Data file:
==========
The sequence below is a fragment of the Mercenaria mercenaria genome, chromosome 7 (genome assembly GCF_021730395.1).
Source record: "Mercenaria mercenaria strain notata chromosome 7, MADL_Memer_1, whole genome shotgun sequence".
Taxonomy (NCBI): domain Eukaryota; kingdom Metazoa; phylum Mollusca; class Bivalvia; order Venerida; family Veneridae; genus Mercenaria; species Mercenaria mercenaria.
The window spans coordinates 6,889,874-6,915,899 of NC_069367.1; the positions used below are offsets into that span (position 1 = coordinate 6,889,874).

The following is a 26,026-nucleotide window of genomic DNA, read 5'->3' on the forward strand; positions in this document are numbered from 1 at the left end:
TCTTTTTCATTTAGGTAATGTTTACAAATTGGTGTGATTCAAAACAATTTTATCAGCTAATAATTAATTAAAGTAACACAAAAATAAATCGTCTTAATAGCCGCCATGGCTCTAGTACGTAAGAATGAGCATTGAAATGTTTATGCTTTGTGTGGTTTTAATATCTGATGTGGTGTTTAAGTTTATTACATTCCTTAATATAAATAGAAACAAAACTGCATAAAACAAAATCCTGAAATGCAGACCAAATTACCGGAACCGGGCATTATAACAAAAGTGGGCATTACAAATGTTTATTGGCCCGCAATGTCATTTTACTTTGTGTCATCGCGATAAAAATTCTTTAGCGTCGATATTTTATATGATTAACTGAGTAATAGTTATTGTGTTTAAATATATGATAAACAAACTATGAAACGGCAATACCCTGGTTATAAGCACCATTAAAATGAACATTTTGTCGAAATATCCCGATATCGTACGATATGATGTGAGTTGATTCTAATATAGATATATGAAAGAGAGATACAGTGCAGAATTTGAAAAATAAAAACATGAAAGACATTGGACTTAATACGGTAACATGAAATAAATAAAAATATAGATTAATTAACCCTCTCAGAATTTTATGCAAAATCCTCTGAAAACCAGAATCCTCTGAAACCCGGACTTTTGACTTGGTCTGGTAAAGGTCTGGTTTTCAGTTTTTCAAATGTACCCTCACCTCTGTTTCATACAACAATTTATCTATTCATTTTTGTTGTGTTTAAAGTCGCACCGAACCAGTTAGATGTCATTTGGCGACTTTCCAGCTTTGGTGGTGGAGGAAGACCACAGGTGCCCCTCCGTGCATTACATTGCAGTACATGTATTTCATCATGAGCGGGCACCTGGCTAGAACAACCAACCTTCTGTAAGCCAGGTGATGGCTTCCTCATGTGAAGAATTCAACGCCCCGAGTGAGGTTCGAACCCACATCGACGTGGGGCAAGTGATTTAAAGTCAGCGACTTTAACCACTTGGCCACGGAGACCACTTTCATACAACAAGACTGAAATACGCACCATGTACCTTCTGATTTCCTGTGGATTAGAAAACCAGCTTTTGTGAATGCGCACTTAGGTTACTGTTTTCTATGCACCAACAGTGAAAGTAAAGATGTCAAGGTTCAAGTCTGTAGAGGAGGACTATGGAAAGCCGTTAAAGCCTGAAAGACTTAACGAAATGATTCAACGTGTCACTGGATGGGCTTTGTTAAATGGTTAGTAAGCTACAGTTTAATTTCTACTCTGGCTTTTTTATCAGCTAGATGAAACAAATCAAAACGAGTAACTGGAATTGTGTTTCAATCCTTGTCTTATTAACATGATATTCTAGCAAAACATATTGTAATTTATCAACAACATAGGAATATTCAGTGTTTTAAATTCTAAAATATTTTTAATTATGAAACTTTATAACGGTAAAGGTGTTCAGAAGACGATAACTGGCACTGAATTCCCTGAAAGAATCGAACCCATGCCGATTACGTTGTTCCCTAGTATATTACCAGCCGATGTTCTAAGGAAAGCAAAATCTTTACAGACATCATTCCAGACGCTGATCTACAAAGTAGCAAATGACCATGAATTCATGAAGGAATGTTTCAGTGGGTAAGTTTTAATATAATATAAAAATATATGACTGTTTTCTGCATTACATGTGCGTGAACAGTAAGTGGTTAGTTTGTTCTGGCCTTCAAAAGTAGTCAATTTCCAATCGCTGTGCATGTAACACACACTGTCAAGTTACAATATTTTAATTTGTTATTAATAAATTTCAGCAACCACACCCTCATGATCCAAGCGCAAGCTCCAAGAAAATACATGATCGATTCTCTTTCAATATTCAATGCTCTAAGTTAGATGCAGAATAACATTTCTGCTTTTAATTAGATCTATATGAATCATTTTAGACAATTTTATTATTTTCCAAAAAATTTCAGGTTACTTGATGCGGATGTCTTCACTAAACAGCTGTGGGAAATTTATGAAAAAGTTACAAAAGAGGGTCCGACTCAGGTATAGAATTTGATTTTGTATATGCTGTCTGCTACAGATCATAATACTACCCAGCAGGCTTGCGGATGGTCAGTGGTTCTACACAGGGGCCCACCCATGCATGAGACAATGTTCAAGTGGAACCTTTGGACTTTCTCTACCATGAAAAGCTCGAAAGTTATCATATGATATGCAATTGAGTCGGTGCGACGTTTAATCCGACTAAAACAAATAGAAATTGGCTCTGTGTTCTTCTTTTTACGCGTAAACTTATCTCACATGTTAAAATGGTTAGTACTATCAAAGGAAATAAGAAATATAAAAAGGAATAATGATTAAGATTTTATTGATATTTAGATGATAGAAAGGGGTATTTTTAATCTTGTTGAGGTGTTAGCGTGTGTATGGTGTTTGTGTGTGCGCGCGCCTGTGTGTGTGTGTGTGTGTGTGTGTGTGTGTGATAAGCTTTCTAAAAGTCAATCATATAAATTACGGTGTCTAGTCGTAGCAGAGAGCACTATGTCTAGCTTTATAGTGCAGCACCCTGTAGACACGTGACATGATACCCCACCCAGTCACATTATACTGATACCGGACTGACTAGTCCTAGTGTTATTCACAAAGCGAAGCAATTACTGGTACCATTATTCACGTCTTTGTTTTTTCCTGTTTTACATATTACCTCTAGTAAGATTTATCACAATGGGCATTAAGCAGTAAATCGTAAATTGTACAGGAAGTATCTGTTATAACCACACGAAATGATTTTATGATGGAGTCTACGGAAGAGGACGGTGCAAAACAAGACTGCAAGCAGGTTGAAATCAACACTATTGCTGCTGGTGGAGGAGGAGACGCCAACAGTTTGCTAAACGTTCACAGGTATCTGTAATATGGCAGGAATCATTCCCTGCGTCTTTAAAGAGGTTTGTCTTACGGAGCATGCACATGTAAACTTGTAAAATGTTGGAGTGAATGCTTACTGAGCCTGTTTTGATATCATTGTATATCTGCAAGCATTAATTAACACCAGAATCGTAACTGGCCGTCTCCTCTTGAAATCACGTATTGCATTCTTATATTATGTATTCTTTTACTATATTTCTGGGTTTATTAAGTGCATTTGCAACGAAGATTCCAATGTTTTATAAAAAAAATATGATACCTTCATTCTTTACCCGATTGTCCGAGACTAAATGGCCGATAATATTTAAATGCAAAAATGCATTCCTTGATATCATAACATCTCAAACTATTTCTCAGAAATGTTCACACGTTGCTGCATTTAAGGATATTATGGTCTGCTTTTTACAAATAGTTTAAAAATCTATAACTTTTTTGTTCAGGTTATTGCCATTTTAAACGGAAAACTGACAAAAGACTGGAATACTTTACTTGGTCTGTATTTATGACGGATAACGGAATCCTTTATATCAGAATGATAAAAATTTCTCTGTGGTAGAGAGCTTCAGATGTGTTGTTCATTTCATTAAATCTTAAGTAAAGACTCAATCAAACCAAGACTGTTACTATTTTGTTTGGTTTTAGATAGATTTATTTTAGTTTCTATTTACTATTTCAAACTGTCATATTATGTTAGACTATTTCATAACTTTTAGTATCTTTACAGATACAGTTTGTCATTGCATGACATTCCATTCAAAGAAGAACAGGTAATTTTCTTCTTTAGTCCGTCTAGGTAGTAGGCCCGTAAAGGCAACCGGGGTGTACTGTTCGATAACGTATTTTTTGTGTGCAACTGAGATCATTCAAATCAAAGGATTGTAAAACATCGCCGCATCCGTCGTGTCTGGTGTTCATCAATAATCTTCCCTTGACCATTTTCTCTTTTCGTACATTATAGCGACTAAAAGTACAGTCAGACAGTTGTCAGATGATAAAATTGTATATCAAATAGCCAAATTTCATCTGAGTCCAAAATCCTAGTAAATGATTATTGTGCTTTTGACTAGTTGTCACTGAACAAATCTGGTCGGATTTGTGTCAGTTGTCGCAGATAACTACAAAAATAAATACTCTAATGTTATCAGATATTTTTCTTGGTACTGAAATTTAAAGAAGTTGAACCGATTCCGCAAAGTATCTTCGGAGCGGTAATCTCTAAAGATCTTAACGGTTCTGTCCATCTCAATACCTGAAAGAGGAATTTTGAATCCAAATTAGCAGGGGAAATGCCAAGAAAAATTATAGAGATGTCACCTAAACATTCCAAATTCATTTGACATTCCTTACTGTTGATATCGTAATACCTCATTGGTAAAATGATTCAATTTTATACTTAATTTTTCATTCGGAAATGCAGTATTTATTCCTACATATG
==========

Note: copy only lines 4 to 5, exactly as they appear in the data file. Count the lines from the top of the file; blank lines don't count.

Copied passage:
The window spans coordinates 6,889,874-6,915,899 of NC_069367.1; the positions used below are offsets into that span (position 1 = coordinate 6,889,874).

The following is a 26,026-nucleotide window of genomic DNA, read 5'->3' on the forward strand; positions in this document are numbered from 1 at the left end: